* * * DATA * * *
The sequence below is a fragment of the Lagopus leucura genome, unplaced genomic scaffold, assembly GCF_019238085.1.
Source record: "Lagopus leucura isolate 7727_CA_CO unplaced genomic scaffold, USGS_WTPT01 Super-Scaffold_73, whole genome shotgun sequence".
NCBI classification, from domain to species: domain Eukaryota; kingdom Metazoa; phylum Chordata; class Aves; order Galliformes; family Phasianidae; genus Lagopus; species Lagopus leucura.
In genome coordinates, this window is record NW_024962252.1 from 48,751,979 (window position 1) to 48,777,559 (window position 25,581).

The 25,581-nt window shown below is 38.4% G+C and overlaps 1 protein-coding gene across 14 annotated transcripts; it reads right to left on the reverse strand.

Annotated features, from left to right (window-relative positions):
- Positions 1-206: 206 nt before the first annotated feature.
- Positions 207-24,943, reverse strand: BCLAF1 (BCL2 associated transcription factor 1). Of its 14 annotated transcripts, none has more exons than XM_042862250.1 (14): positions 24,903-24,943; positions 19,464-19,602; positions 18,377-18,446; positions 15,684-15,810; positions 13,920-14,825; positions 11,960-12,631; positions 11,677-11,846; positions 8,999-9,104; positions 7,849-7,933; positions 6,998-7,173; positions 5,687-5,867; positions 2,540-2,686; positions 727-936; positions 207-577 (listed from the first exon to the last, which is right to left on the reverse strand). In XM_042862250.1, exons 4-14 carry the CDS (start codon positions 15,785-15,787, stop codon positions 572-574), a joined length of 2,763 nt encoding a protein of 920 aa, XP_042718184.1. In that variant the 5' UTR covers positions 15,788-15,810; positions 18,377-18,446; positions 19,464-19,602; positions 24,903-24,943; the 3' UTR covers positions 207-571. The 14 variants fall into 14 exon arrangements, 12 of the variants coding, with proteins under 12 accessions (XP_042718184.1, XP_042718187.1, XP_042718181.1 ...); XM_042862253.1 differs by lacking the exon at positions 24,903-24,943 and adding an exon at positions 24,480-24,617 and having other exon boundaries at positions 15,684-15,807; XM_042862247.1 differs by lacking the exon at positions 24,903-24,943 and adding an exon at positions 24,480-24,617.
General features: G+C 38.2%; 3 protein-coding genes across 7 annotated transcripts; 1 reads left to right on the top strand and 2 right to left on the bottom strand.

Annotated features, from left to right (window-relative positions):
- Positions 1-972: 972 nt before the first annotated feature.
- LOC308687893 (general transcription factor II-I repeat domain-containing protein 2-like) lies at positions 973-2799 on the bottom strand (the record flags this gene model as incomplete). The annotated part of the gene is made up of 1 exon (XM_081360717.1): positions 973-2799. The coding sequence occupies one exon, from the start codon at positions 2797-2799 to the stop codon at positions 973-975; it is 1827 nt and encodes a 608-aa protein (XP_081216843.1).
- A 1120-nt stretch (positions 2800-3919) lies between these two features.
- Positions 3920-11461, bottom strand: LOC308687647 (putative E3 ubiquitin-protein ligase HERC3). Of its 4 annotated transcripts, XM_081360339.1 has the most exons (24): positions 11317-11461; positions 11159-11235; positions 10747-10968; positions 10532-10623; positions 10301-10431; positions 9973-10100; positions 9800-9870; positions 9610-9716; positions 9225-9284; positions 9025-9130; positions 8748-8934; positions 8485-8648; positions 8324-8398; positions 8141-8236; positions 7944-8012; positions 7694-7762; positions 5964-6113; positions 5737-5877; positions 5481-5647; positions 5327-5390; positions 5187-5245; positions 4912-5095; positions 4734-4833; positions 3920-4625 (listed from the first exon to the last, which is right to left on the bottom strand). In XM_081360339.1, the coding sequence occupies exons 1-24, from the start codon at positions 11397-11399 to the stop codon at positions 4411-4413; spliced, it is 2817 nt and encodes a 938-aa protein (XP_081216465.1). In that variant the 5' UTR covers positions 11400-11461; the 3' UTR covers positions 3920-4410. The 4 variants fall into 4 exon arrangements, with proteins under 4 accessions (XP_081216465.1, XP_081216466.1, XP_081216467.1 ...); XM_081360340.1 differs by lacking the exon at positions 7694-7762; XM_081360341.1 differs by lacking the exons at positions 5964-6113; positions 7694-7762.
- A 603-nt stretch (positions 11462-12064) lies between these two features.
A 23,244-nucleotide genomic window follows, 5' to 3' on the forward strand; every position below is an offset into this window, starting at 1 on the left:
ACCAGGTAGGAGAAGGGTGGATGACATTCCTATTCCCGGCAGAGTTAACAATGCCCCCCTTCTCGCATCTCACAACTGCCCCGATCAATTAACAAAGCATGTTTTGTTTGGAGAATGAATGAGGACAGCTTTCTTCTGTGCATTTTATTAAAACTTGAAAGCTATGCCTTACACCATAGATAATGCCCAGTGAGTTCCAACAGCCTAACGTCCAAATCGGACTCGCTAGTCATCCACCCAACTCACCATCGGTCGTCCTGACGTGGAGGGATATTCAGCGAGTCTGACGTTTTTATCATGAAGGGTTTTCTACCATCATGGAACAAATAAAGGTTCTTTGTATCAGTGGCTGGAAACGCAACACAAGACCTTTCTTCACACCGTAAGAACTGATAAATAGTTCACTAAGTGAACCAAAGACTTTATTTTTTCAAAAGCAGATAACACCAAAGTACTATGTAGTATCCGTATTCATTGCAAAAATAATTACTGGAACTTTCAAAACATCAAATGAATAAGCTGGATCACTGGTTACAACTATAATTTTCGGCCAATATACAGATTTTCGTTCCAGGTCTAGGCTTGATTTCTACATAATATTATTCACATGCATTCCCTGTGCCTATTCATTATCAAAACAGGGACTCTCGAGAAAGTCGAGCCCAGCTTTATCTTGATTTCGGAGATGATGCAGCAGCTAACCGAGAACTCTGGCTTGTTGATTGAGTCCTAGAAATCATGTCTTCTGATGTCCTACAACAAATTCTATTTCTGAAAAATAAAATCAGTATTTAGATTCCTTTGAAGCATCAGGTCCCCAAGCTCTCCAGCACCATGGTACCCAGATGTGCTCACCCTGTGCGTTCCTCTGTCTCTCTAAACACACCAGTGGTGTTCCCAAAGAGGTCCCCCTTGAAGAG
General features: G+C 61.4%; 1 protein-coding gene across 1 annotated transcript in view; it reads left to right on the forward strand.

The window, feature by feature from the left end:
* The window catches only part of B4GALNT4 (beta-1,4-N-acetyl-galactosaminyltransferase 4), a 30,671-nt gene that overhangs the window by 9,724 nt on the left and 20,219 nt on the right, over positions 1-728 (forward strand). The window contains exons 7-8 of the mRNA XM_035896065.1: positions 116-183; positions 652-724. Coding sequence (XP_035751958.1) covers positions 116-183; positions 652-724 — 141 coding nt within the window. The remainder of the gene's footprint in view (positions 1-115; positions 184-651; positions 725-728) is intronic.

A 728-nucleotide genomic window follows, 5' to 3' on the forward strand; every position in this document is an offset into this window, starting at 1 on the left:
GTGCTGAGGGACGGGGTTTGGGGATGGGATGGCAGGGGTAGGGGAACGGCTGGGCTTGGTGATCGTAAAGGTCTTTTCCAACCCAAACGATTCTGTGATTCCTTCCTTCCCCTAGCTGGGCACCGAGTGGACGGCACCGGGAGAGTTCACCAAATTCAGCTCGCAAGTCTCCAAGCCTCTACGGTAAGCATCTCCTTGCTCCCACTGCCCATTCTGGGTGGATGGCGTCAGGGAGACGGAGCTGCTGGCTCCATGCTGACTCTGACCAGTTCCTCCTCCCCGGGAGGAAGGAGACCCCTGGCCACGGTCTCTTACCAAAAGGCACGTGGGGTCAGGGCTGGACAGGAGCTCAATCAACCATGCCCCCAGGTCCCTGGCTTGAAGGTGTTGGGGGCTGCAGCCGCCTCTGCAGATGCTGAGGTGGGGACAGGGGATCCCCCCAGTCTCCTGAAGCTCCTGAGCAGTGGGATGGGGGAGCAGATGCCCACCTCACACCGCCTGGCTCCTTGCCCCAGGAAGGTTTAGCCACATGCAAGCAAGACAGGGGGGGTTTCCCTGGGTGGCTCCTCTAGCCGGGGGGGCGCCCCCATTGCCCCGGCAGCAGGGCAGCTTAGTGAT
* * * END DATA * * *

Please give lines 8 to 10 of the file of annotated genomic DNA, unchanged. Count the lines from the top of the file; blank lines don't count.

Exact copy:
- Positions 207-24,943, reverse strand: BCLAF1 (BCL2 associated transcription factor 1). Of its 14 annotated transcripts, none has more exons than XM_042862250.1 (14): positions 24,903-24,943; positions 19,464-19,602; positions 18,377-18,446; positions 15,684-15,810; positions 13,920-14,825; positions 11,960-12,631; positions 11,677-11,846; positions 8,999-9,104; positions 7,849-7,933; positions 6,998-7,173; positions 5,687-5,867; positions 2,540-2,686; positions 727-936; positions 207-577 (listed from the first exon to the last, which is right to left on the reverse strand). In XM_042862250.1, exons 4-14 carry the CDS (start codon positions 15,785-15,787, stop codon positions 572-574), a joined length of 2,763 nt encoding a protein of 920 aa, XP_042718184.1. In that variant the 5' UTR covers positions 15,788-15,810; positions 18,377-18,446; positions 19,464-19,602; positions 24,903-24,943; the 3' UTR covers positions 207-571. The 14 variants fall into 14 exon arrangements, 12 of the variants coding, with proteins under 12 accessions (XP_042718184.1, XP_042718187.1, XP_042718181.1 ...); XM_042862253.1 differs by lacking the exon at positions 24,903-24,943 and adding an exon at positions 24,480-24,617 and having other exon boundaries at positions 15,684-15,807; XM_042862247.1 differs by lacking the exon at positions 24,903-24,943 and adding an exon at positions 24,480-24,617.
General features: G+C 38.2%; 3 protein-coding genes across 7 annotated transcripts; 1 reads left to right on the top strand and 2 right to left on the bottom strand.

Annotated features, from left to right (window-relative positions):